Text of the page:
Another profile from the new directory at

The Scientific Alliance is a lobby group which appears to have won establishment acceptance. It recently, for example, funded a debate, held in conjunction with the Royal Institution (RI), on Science meets Politics. Speakers included Sir John Krebs of the Food Standards Agency and several Members of Parliament. The debate was chaired by Baroness Susan Greenfield of the RI.

The Scientific Alliance website seems designed to project a sober respectability. Its colours are muted. The prose style is generally measured and its logo combines a microscope with a pair of scales. But just how balanced are the views of the Scientific Alliance and just how honest is the Alliance about where science meets politics in its own background and agenda?

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Scientific Alliance - GM WATCH profile

The Scientific Alliance claims to offer a rational scientific approach to the environmental debate and says that it was formed 'in response to the growing concern that the debate on the environment has been distorted by extreme pressure groups'. However, the Alliance is seen by many as a corporate-friendly front group forwarding its own extreme anti-environmentalist agenda. It is also perfectly prepared to attack the scientific consensus on issues that do not fit with that agenda - for example, climate change.

The founders of the Scientific Alliance were Mark Adams and quarryman Robert Durward, the director of the British Aggregates Association.  Durward says he is 'a businessman who is totally fed up with all this environmental stuff... much of which is unjustified, such as the climate change levy. We also have the aggregates tax, which will put the UK quarry industry out of business.'

Durward and Adams established the Scientific Alliance in 2001. Two years later The Scotsman newspaper reported that on contacting the Alliance to ask about Durward's role, 'after some uncertainty, the switchboard it shares with a number of other firms denied any knowledge of Mr Durward's existence. Matthew Drinkwater, the one person responding to calls to its offices, could also be contacted by ringing the offices of Foresight Communications.'

Foresight Communications is a PR firm established by Mark Adams in January 2001. As well as The Scientific Alliance, its client list includes the British Aggregates Association and the New Party for Britain (also known as the People's Alliance). The New Party - also the name of Oswald Mosley's first party - is so right-wing that the Tory leader in Scotland, where it operates, has called it 'fascist and undemocratic'. Like the Scientific Alliance, this 'People's Alliance', was established by Durward and Adams.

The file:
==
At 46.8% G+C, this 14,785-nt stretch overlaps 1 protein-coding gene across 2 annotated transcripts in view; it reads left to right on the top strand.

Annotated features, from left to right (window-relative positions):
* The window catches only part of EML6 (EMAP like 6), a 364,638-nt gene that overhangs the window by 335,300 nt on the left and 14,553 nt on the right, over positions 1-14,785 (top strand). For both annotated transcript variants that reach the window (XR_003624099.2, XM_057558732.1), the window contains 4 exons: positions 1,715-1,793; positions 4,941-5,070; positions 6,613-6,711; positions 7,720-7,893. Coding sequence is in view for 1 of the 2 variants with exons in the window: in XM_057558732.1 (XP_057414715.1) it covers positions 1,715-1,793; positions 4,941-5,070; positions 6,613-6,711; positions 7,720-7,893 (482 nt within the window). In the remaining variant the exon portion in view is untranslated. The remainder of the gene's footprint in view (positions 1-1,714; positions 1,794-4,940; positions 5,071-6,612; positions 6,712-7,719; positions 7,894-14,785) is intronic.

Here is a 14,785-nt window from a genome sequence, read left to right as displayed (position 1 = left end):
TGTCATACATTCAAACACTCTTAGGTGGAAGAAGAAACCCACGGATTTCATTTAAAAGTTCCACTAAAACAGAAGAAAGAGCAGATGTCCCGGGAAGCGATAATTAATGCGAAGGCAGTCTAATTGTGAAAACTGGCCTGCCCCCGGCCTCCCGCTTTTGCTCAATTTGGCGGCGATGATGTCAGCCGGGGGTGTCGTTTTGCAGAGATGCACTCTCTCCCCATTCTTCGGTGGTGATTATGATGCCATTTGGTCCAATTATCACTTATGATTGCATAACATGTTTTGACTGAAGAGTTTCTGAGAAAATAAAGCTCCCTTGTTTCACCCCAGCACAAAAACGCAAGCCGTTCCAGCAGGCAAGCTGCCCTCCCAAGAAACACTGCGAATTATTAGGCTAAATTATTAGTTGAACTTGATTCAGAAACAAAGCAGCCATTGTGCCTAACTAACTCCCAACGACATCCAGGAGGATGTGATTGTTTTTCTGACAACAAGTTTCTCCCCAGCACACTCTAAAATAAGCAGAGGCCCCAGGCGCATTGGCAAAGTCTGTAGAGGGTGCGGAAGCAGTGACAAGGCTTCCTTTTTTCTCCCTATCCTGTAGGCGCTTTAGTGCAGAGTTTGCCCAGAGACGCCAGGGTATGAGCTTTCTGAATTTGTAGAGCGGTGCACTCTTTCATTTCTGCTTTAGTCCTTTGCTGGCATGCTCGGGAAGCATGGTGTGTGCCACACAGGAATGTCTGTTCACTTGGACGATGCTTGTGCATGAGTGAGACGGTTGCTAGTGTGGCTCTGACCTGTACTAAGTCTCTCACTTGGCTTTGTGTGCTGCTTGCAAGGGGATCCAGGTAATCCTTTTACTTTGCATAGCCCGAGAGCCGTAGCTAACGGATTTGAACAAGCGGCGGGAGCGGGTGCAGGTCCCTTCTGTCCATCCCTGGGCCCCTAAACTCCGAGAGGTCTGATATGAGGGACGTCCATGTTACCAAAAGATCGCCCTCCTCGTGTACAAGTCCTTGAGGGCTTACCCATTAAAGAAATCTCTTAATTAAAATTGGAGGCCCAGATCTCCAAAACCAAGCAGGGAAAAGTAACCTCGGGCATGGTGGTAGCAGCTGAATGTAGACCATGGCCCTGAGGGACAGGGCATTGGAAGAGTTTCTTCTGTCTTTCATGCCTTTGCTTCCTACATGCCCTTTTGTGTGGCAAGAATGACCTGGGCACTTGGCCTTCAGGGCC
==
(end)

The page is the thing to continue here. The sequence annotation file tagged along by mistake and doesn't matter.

According to The Scotsman, Durward has spoken out on many issues, including the 'witch-hunt' against drink drivers, the 'media-fuelled circus of Kyoto', and the 'bluster emanating from the collective witch-hunt referred to kindly as the green movement'. He has also written, 'Perhaps it is now time for Tony Blair to try the "fourth way": declare martial law and let the army sort out our schools, hospitals, and roads as well. Who knows, they might even manage to put the 'great' back into Britain.'

The website of the Scientific Alliance seems designed to downplay any sense of extremism. Its colours are muted. The prose style is generally measured and its logo combines a microscope with a pair of scales. However, a careful reading of the views it projects reveals something less than balance.

On organic farming, for instance, the Scientific Alliance says:

'Many scientists maintain that the organic movement follows ideological principles which are not supported by science. Indeed, Dr Patrick Moore, one of the founders of Greenpeace, has argued that if all farming were to be organic, productivity would be so low that almost all forests around the world would have to be destroyed to make way for agricultural land. If the whole world went organic, it could support only 3-4 billion people, with a high risk of pest and disease epidemics.'

Organic farming, then, if widely adopted, would bring ecological catastrophe, mass starvation and in all probability pest and disease pandemics. Not mentioned is the fact that, since leaving Greenpeace nearly 20 years ago, Patrick Moore has spent much of his time countering environmental concerns as a paid front man for Canada's lumber industrialists.

As well as running a website, the Scientific Alliance regularly organises conferences on environmental issues. In November 2002 it organised a conference on GM called Fields of the Future. The conference chairman was Lord Taverne of Sense about Science, and Tracey Brown of Sense about Science helped to find speakers for the event. In 2003 Bill Durodie, who like Brown is part of the Living Marxism network, joined the Scientific Alliance Advisory Forum.

One of the speakers at Fields of the Future was Professor Brian Thomas from Horticultural Research International. An article based on Thomas's speech appeared on both the Scientific Alliance website and that of Spiked, a website run by the former editor of the magazine Living Marxism (later LM). Tracey Brown and Bill Durodie are also Spiked/LM contributors.

Mike Wilson of Horticulture Research International serves on the Alliance's Advisory Forum, as do a number of other leading GM proponents, including Tony Trewavas, Philip Stott, Vivian Moses of CropGen, and Martin Livermore - a PR consultant formerly with Dupont, who is also a Fellow of the International Policy Network. Moses and Wilson are also part of Sense About Science.